The window to limit global warming to 1.5°C is closing
Just 20 out of 400 of the climate scenarios examined in a landmark 2018 United Nations climate report would have a realistic chance of limiting global warming to 1.5°C (2.7°F) above preindustrial levels by 2100, a new study finds.
Why it matters: The study, by more than a dozen researchers from around the world, shows that even the scenarios they identified would still need to employ at least one carbon emissions reduction technology at a level they classify as "challenging."
The big picture: Many of the scenarios used for the U.N. study relied heavily on employing technologies that pull carbon out of the air and store it permanently in the ground.
- However, such carbon removal technology does not yet exist at scale, making relying on it as a "silver bullet," as the study says, extremely risky.
How it works: The study, led by Lila Warszawski of the Potsdam Institute for Climate Impact Research (PIK), used existing research to define whether the use of a particular emissions reduction "lever" by midcentury would be "reasonable," "challenging" or "speculative."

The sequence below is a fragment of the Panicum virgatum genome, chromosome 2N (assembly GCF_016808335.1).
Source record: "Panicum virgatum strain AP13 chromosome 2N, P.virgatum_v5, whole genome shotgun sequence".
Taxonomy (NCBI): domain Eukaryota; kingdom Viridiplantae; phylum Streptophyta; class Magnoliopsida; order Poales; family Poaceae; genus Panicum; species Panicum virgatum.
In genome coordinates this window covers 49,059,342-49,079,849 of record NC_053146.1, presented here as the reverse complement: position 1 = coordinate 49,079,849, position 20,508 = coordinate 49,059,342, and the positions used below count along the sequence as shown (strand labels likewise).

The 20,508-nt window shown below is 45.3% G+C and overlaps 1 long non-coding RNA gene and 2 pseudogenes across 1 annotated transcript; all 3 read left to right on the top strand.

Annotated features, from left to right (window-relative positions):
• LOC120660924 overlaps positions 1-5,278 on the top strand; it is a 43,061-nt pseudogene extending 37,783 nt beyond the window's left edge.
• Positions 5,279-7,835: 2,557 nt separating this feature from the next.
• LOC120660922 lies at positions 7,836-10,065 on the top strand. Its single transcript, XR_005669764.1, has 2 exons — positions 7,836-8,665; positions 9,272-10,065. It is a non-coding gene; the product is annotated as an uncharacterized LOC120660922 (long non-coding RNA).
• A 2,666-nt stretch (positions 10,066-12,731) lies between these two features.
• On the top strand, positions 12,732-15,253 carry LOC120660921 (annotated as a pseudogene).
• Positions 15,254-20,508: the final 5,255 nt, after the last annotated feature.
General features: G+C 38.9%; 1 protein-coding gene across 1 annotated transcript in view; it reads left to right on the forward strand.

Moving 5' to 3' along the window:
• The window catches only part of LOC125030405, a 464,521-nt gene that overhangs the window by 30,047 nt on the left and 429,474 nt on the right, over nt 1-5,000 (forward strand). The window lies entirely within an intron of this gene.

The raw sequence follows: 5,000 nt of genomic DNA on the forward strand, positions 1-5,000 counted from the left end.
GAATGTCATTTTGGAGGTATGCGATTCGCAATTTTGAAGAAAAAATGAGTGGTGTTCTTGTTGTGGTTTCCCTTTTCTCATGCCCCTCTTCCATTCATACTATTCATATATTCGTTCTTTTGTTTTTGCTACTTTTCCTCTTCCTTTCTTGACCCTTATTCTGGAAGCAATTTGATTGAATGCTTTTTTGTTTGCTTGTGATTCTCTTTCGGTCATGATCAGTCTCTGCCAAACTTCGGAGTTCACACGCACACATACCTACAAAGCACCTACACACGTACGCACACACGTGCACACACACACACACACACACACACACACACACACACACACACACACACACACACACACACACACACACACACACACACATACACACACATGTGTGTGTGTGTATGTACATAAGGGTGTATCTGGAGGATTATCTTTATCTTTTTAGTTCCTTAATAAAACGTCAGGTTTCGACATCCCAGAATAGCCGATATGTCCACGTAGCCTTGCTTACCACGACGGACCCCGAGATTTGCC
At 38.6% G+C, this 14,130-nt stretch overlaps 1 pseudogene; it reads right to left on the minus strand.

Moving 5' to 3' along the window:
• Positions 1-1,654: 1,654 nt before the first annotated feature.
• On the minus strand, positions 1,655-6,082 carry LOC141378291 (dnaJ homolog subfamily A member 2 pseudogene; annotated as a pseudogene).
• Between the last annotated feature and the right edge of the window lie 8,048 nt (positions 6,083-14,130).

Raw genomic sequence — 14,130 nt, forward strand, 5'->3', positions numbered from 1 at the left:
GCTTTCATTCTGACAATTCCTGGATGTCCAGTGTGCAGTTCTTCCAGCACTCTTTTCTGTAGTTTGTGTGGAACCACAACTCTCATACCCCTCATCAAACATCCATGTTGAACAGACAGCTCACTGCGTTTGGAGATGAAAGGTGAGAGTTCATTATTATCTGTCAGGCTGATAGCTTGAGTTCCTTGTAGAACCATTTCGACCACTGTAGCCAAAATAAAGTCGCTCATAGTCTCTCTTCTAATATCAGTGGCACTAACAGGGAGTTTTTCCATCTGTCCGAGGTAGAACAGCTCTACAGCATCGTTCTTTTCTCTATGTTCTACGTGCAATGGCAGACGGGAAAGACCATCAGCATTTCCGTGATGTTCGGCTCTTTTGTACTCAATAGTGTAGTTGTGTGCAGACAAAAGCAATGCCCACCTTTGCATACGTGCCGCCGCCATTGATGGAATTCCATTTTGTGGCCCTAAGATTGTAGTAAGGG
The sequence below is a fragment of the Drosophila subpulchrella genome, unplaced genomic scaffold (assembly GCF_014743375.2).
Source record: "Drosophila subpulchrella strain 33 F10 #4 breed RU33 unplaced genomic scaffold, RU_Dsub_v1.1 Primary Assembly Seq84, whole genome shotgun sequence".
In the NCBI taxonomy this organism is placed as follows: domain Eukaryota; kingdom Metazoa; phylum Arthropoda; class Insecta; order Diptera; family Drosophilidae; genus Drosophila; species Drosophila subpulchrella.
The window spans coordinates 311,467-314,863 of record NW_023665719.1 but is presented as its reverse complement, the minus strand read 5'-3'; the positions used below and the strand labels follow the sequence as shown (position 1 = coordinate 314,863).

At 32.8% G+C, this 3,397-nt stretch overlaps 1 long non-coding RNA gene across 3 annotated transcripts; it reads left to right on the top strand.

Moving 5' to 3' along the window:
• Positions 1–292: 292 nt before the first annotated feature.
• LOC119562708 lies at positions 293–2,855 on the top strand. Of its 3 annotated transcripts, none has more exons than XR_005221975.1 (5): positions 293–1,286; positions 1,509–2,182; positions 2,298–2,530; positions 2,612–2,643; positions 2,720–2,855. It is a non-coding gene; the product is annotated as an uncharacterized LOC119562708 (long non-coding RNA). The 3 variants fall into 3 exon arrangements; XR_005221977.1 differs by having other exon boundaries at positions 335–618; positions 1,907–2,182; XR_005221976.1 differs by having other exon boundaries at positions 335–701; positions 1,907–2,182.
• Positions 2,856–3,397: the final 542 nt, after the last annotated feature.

- They quantified the range of emissions reduction potentials of each of these levers, which include everything from decarbonizing electricity generation to making dramatic cuts in energy demand and shifting ecosystems from net carbon sources into carbon sinks.
What they're saying: "The necessary emissions reductions are hard to achieve, technically but also politically. They require unprecedented innovation of lifestyles and international cooperation," said co-author Johan Rockström from PIK, in a statement.
- "I understand anyone who thinks we might fail the 1.5°C target. ... Yet I think limiting warming at 1.5°C is worth just every effort because this would limit the risk of giving some tipping elements in the Earth system an additional push."